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Ukrainian parliament can be most patchy in history of parliamentary system — expert

The parties’ lists are made on one principle: ‘heroes’ of the fighting line, ‘heroes’ of Maidan and ‘heroes’ of Facebook, Ukrainian political expert Vadim Karasev said

KIEV, October 20. /TASS/. The future composition of the Ukrainian Verkhovna Rada (parliament) is clear: it will consist of people who support tycoons, battalion commanders from the special military operation area in eastern Ukraine, and journalists, who upheld the new authorities, Ukrainian political expert Vadim Karasev said on Monday.

“The parties’ lists are made on one principle: ‘heroes’ of the fighting line, ‘heroes’ of Maidan and ‘heroes’ of Facebook. Their purpose is to draw old politicians into a new parliament,” Karasev said. “Now this is the time of ‘heroes’ and not of politicians. So the parliament will be incapable,” he said.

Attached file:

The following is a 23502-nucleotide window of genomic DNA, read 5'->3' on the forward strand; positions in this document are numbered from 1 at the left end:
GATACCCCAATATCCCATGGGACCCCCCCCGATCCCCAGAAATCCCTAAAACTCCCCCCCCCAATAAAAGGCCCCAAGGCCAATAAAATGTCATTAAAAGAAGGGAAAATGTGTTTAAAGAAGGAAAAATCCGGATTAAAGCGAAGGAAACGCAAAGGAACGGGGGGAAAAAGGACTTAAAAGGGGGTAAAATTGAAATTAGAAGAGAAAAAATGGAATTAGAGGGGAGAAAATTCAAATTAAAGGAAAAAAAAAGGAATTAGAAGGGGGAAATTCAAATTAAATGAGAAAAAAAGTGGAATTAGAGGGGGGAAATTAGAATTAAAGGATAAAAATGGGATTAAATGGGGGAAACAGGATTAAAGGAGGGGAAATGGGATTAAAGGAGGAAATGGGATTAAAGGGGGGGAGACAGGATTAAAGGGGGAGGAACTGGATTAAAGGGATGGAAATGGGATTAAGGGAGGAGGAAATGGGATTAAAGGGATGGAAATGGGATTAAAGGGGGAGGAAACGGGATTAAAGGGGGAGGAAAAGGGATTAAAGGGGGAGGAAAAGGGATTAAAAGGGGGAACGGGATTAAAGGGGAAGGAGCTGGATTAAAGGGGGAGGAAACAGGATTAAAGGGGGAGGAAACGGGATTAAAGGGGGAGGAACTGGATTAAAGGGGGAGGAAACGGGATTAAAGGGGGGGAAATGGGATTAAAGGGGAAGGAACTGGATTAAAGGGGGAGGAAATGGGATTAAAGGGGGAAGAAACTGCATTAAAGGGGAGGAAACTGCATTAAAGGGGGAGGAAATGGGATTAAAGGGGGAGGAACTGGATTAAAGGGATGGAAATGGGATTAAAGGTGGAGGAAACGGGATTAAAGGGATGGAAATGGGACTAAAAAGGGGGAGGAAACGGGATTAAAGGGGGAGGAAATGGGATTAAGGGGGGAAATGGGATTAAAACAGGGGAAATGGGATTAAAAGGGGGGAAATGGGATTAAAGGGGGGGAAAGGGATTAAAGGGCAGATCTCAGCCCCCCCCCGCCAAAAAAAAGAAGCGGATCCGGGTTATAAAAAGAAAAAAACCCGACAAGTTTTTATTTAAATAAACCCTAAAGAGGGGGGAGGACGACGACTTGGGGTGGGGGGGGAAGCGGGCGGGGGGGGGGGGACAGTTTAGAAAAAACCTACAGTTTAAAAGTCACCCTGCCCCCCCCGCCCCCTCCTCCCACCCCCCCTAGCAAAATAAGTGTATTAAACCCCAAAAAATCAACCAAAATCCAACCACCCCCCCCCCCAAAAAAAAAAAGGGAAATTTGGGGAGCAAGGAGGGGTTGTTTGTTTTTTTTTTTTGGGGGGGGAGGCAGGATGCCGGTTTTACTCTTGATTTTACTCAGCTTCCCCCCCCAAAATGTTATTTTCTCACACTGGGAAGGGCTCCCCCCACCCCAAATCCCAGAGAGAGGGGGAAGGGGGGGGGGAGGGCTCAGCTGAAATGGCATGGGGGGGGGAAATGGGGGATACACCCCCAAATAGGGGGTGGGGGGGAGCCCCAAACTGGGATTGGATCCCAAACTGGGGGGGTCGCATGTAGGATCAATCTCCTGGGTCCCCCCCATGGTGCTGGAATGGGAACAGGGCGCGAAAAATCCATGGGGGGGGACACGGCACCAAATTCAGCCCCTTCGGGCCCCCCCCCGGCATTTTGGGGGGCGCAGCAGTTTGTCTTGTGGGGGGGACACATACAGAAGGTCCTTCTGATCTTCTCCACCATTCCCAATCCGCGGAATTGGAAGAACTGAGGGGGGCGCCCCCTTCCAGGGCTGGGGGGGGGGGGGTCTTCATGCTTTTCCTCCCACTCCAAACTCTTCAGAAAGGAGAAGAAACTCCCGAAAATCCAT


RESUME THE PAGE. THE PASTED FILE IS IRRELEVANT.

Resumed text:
According to the Ukrainian election committee, new persons have a chance to take 293 seats in the parliament. But 131 current deputies can again take seats, the committee said.

The lists of Yulia Tymoshenko's party, the Batkyvshchina, and the People's Front led by Arseniy Yatsenyuk include the majority of current parliament deputies. The military take one fourth among new persons in the People’s Front list of voters. They account for 2-9% in other parties. The lists of Oleh Lyashko of the Radical Party (45%) and Serhiy Tihipko of Strong Ukraine (26%) consist of unemployed people, pensioners and assistant deputies. The Petro Poroshenko Bloc party includes a great number of incumbent deputies and business partners despite the lustration law, which was adopted earlier. The Svoboda (Freedom) nationalist party and the Communist Party run for seats practically in their current composition.

Experts take different views on how a newly elected parliament will act. If the Petro Poroshenko Bloc is interpreted as “the party of peace,” other parties whose pre-election campaign was based on criticism of the president are treated as “the party of war.” All of these parties have chances to win seats in the parliament, which can become most patchy in the history of the Ukrainian parliamentary system.

The parliamentary elections are slated for October 26.